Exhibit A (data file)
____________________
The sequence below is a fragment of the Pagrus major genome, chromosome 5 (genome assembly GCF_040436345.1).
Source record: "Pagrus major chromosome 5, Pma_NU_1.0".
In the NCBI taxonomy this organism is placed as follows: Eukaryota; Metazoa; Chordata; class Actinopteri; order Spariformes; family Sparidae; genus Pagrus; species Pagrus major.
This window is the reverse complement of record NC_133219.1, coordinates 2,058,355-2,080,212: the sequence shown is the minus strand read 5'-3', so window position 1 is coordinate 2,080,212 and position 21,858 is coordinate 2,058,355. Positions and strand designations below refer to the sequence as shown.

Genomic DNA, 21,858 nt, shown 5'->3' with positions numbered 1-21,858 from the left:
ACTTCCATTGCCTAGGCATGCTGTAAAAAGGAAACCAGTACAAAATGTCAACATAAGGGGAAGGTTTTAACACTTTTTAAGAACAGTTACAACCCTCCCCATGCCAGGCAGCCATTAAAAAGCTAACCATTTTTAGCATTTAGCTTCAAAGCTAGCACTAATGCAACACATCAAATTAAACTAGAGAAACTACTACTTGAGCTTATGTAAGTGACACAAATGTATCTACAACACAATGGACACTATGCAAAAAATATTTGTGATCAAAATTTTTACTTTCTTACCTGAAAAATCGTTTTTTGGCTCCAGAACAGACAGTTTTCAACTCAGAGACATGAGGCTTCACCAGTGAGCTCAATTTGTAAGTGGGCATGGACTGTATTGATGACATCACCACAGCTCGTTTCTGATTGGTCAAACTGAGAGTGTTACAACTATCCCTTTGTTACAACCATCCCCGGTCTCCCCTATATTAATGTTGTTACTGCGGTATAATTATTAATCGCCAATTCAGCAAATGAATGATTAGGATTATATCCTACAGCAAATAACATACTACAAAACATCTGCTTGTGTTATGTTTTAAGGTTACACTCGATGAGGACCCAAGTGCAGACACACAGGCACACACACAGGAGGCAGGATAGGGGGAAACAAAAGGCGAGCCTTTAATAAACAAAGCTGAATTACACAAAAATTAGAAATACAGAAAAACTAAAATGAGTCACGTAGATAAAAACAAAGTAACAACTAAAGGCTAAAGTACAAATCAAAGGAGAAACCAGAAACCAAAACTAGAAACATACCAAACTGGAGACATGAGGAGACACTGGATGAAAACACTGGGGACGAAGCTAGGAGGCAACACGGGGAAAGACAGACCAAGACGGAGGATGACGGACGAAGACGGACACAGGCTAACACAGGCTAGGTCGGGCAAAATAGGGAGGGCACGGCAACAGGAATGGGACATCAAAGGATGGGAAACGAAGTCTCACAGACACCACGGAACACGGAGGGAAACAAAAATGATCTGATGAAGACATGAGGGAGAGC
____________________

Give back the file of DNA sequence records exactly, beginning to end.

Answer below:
The sequence below is a fragment of the Pagrus major genome, chromosome 5 (genome assembly GCF_040436345.1).
Source record: "Pagrus major chromosome 5, Pma_NU_1.0".
In the NCBI taxonomy this organism is placed as follows: Eukaryota; Metazoa; Chordata; class Actinopteri; order Spariformes; family Sparidae; genus Pagrus; species Pagrus major.
This window is the reverse complement of record NC_133219.1, coordinates 2,058,355-2,080,212: the sequence shown is the minus strand read 5'-3', so window position 1 is coordinate 2,080,212 and position 21,858 is coordinate 2,058,355. Positions and strand designations below refer to the sequence as shown.

Genomic DNA, 21,858 nt, shown 5'->3' with positions numbered 1-21,858 from the left:
ACTTCCATTGCCTAGGCATGCTGTAAAAAGGAAACCAGTACAAAATGTCAACATAAGGGGAAGGTTTTAACACTTTTTAAGAACAGTTACAACCCTCCCCATGCCAGGCAGCCATTAAAAAGCTAACCATTTTTAGCATTTAGCTTCAAAGCTAGCACTAATGCAACACATCAAATTAAACTAGAGAAACTACTACTTGAGCTTATGTAAGTGACACAAATGTATCTACAACACAATGGACACTATGCAAAAAATATTTGTGATCAAAATTTTTACTTTCTTACCTGAAAAATCGTTTTTTGGCTCCAGAACAGACAGTTTTCAACTCAGAGACATGAGGCTTCACCAGTGAGCTCAATTTGTAAGTGGGCATGGACTGTATTGATGACATCACCACAGCTCGTTTCTGATTGGTCAAACTGAGAGTGTTACAACTATCCCTTTGTTACAACCATCCCCGGTCTCCCCTATATTAATGTTGTTACTGCGGTATAATTATTAATCGCCAATTCAGCAAATGAATGATTAGGATTATATCCTACAGCAAATAACATACTACAAAACATCTGCTTGTGTTATGTTTTAAGGTTACACTCGATGAGGACCCAAGTGCAGACACACAGGCACACACACAGGAGGCAGGATAGGGGGAAACAAAAGGCGAGCCTTTAATAAACAAAGCTGAATTACACAAAAATTAGAAATACAGAAAAACTAAAATGAGTCACGTAGATAAAAACAAAGTAACAACTAAAGGCTAAAGTACAAATCAAAGGAGAAACCAGAAACCAAAACTAGAAACATACCAAACTGGAGACATGAGGAGACACTGGATGAAAACACTGGGGACGAAGCTAGGAGGCAACACGGGGAAAGACAGACCAAGACGGAGGATGACGGACGAAGACGGACACAGGCTAACACAGGCTAGGTCGGGCAAAATAGGGAGGGCACGGCAACAGGAATGGGACATCAAAGGATGGGAAACGAAGTCTCACAGACACCACGGAACACGGAGGGAAACAAAAATGATCTGATGAAGACATGAGGGAGAGC